Doctors Need Lit To Stay Human

Goya, "Order and Disorder"

Goya, “Order and Disorder”

Wednesday

Earlier this summer I came across this New York Times article about “Reading novels at Medical School.” Daniel Marchalik, M.D. , a urologist who also heads the literature and medicine track at the Georgetown University School of Medicine, uses literature to help his interns handle the pressures of medicine and maintain a healthy perspective on life and death. 

For instance, an Emily Dickinson poem helps the hospital’s interns acknowledge both their own grief and that of their patients. The poem begins with the kind of grief that one might encounter in a hospital ward but then expands beyond to include a generalized human depression and aching heart. I quote the first five stanzas as the most directly applicable to a doctor-patient relationship: 

I measure every Grief I meet
With narrow, probing, Eyes—
I wonder if It weighs like Mine—
Or has an Easier size.

I wonder if They bore it long—
Or did it just begin—
I could not tell the Date of Mine—
It feels so old a pain—

I wonder if it hurts to live—
And if They have to try—
And whether—could They choose between—
It would not be—to die—

I note that Some—gone patient long—
At length, renew their smile— 
An imitation of a Light
That has so little Oil—

I wonder if when Years have piled— 
Some Thousands—on the Harm— 
That hurt them early—such a lapse
Could give them any Balm—

 

Literature is vital for doctors, Marchalik argues, because medical routines can become deadening:

The students are here [in the book group] after long days in class and on the wards because they have discovered that medical education is changing them in ways that are unsettling. I remember that uneasiness well. My own medical education began with anatomy lab. The first day with the cadaver was unnerving, but after the first week the radio was blaring as we methodically dissected the anonymous body before us.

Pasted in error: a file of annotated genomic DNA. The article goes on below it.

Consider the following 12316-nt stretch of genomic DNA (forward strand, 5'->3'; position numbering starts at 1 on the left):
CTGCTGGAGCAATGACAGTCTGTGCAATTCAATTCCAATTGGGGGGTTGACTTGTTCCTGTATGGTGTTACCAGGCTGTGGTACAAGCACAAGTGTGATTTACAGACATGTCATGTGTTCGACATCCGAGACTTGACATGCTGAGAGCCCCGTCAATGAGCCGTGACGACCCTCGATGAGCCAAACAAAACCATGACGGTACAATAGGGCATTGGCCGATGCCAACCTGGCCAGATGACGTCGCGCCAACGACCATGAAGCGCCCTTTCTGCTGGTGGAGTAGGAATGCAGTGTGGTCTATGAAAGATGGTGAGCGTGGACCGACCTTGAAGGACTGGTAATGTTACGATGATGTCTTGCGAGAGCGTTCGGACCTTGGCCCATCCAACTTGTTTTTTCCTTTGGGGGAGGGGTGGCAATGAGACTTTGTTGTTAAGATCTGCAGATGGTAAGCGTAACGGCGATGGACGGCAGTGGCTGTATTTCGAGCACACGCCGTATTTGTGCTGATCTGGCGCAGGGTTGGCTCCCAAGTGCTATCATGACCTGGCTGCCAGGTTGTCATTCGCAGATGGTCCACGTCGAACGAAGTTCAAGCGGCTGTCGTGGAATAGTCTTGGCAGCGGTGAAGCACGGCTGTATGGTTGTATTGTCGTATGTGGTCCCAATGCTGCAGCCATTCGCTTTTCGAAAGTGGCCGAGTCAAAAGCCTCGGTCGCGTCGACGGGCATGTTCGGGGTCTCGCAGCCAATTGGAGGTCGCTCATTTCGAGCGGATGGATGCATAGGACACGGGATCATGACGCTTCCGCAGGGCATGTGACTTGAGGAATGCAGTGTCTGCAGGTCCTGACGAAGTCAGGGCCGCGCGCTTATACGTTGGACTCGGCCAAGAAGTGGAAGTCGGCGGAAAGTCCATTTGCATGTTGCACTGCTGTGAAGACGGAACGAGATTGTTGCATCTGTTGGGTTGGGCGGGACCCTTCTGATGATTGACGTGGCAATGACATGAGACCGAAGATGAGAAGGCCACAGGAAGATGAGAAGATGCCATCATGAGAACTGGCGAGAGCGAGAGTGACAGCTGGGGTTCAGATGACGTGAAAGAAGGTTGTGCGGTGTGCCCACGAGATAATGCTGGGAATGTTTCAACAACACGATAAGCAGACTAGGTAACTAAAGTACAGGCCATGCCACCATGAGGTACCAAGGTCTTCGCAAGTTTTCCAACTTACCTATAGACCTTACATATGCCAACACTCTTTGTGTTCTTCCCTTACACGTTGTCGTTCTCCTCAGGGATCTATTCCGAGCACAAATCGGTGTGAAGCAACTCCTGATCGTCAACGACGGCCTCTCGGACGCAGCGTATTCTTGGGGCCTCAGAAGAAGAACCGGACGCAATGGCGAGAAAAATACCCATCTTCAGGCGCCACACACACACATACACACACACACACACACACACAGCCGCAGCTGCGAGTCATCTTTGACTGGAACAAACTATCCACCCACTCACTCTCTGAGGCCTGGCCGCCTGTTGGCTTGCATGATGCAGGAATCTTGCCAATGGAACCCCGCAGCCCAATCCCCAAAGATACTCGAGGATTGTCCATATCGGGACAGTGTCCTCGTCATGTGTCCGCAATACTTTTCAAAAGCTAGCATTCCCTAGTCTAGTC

Two years later, on my first clinical rotation, I discovered that it does not take long to acclimate to the cries of patients as I hurried past their rooms, eager not to fall behind in a setting where work must be done quickly and efficiently. This practiced detachment feels necessary, a form of emotional and physical self-preservation. But with little time to slow down, ignoring our own thoughts and feelings quickly hardens into a habit.

Marchalik also mentions leading a discussion of Haruki Murakami’s latest novel, Colorless Tsukuru Tazaki and His Years of Pilgrimage,  and he recounts an experience that is familiar to literature teachers: the work elicits a response that he does not anticipate. The story, he notes is about

a depressed middle-aged Tokyoite’s attempt to retrace his past in order to understand how his life became so empty. We talk about the main character’s colorless perception of the world, and why his mind feels so inaccessible to us.

I receive an email from a student later that evening. He, an aspiring psychiatrist, tells me the story of a much-admired college mentor. “I heard last week that he committed suicide. I am still crushed,” he writes. “He was diagnosed with depression but seemed to be doing great.” If he so misjudged his teacher’s state of mind, he worries, how will he make it as a psychiatrist?